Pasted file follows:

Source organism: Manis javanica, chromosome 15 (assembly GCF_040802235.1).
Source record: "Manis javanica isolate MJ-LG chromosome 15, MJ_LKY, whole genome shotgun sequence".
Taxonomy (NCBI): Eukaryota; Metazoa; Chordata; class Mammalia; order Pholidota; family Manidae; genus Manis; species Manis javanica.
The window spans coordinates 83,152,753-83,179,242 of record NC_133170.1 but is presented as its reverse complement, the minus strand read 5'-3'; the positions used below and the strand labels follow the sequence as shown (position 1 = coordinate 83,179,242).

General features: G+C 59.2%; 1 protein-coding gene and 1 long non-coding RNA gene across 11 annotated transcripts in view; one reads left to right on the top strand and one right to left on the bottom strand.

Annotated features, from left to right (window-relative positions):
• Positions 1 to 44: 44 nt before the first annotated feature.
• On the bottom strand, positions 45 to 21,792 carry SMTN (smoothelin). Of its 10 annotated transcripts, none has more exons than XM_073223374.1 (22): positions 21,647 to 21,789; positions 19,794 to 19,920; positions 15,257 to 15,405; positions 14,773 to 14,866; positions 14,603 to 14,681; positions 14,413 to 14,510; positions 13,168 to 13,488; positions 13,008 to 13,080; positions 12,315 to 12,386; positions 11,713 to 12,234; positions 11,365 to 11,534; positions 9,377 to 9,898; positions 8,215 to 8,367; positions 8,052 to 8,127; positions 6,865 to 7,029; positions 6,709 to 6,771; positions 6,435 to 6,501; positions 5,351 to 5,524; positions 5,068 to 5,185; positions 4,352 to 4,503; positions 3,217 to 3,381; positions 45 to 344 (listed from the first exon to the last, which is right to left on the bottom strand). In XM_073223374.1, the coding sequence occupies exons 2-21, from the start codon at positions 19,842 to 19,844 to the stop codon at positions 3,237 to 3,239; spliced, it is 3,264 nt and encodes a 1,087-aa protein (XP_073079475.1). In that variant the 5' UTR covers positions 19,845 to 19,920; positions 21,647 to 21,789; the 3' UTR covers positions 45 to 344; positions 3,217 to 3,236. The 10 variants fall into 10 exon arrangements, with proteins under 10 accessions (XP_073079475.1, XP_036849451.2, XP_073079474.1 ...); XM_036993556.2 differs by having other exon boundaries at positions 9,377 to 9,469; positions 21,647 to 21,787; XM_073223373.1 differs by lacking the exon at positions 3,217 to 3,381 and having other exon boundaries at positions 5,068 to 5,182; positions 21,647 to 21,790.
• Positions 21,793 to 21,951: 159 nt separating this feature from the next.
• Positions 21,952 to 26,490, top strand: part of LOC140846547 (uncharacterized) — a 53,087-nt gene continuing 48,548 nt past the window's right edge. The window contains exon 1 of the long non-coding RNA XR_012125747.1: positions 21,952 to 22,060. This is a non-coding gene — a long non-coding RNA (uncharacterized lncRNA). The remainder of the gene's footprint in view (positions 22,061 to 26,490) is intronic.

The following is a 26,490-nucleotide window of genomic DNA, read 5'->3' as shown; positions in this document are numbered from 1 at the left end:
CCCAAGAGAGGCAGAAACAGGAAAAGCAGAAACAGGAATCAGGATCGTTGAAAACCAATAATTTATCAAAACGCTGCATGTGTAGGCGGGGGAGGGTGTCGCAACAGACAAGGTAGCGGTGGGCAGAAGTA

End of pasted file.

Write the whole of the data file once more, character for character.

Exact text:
Source organism: Manis javanica, chromosome 15 (assembly GCF_040802235.1).
Source record: "Manis javanica isolate MJ-LG chromosome 15, MJ_LKY, whole genome shotgun sequence".
Taxonomy (NCBI): Eukaryota; Metazoa; Chordata; class Mammalia; order Pholidota; family Manidae; genus Manis; species Manis javanica.
The window spans coordinates 83,152,753-83,179,242 of record NC_133170.1 but is presented as its reverse complement, the minus strand read 5'-3'; the positions used below and the strand labels follow the sequence as shown (position 1 = coordinate 83,179,242).

General features: G+C 59.2%; 1 protein-coding gene and 1 long non-coding RNA gene across 11 annotated transcripts in view; one reads left to right on the top strand and one right to left on the bottom strand.

Annotated features, from left to right (window-relative positions):
• Positions 1 to 44: 44 nt before the first annotated feature.
• On the bottom strand, positions 45 to 21,792 carry SMTN (smoothelin). Of its 10 annotated transcripts, none has more exons than XM_073223374.1 (22): positions 21,647 to 21,789; positions 19,794 to 19,920; positions 15,257 to 15,405; positions 14,773 to 14,866; positions 14,603 to 14,681; positions 14,413 to 14,510; positions 13,168 to 13,488; positions 13,008 to 13,080; positions 12,315 to 12,386; positions 11,713 to 12,234; positions 11,365 to 11,534; positions 9,377 to 9,898; positions 8,215 to 8,367; positions 8,052 to 8,127; positions 6,865 to 7,029; positions 6,709 to 6,771; positions 6,435 to 6,501; positions 5,351 to 5,524; positions 5,068 to 5,185; positions 4,352 to 4,503; positions 3,217 to 3,381; positions 45 to 344 (listed from the first exon to the last, which is right to left on the bottom strand). In XM_073223374.1, the coding sequence occupies exons 2-21, from the start codon at positions 19,842 to 19,844 to the stop codon at positions 3,237 to 3,239; spliced, it is 3,264 nt and encodes a 1,087-aa protein (XP_073079475.1). In that variant the 5' UTR covers positions 19,845 to 19,920; positions 21,647 to 21,789; the 3' UTR covers positions 45 to 344; positions 3,217 to 3,236. The 10 variants fall into 10 exon arrangements, with proteins under 10 accessions (XP_073079475.1, XP_036849451.2, XP_073079474.1 ...); XM_036993556.2 differs by having other exon boundaries at positions 9,377 to 9,469; positions 21,647 to 21,787; XM_073223373.1 differs by lacking the exon at positions 3,217 to 3,381 and having other exon boundaries at positions 5,068 to 5,182; positions 21,647 to 21,790.
• Positions 21,793 to 21,951: 159 nt separating this feature from the next.
• Positions 21,952 to 26,490, top strand: part of LOC140846547 (uncharacterized) — a 53,087-nt gene continuing 48,548 nt past the window's right edge. The window contains exon 1 of the long non-coding RNA XR_012125747.1: positions 21,952 to 22,060. This is a non-coding gene — a long non-coding RNA (uncharacterized lncRNA). The remainder of the gene's footprint in view (positions 22,061 to 26,490) is intronic.

The following is a 26,490-nucleotide window of genomic DNA, read 5'->3' as shown; positions in this document are numbered from 1 at the left end:
CCCAAGAGAGGCAGAAACAGGAAAAGCAGAAACAGGAATCAGGATCGTTGAAAACCAATAATTTATCAAAACGCTGCATGTGTAGGCGGGGGAGGGTGTCGCAACAGACAAGGTAGCGGTGGGCAGAAGTA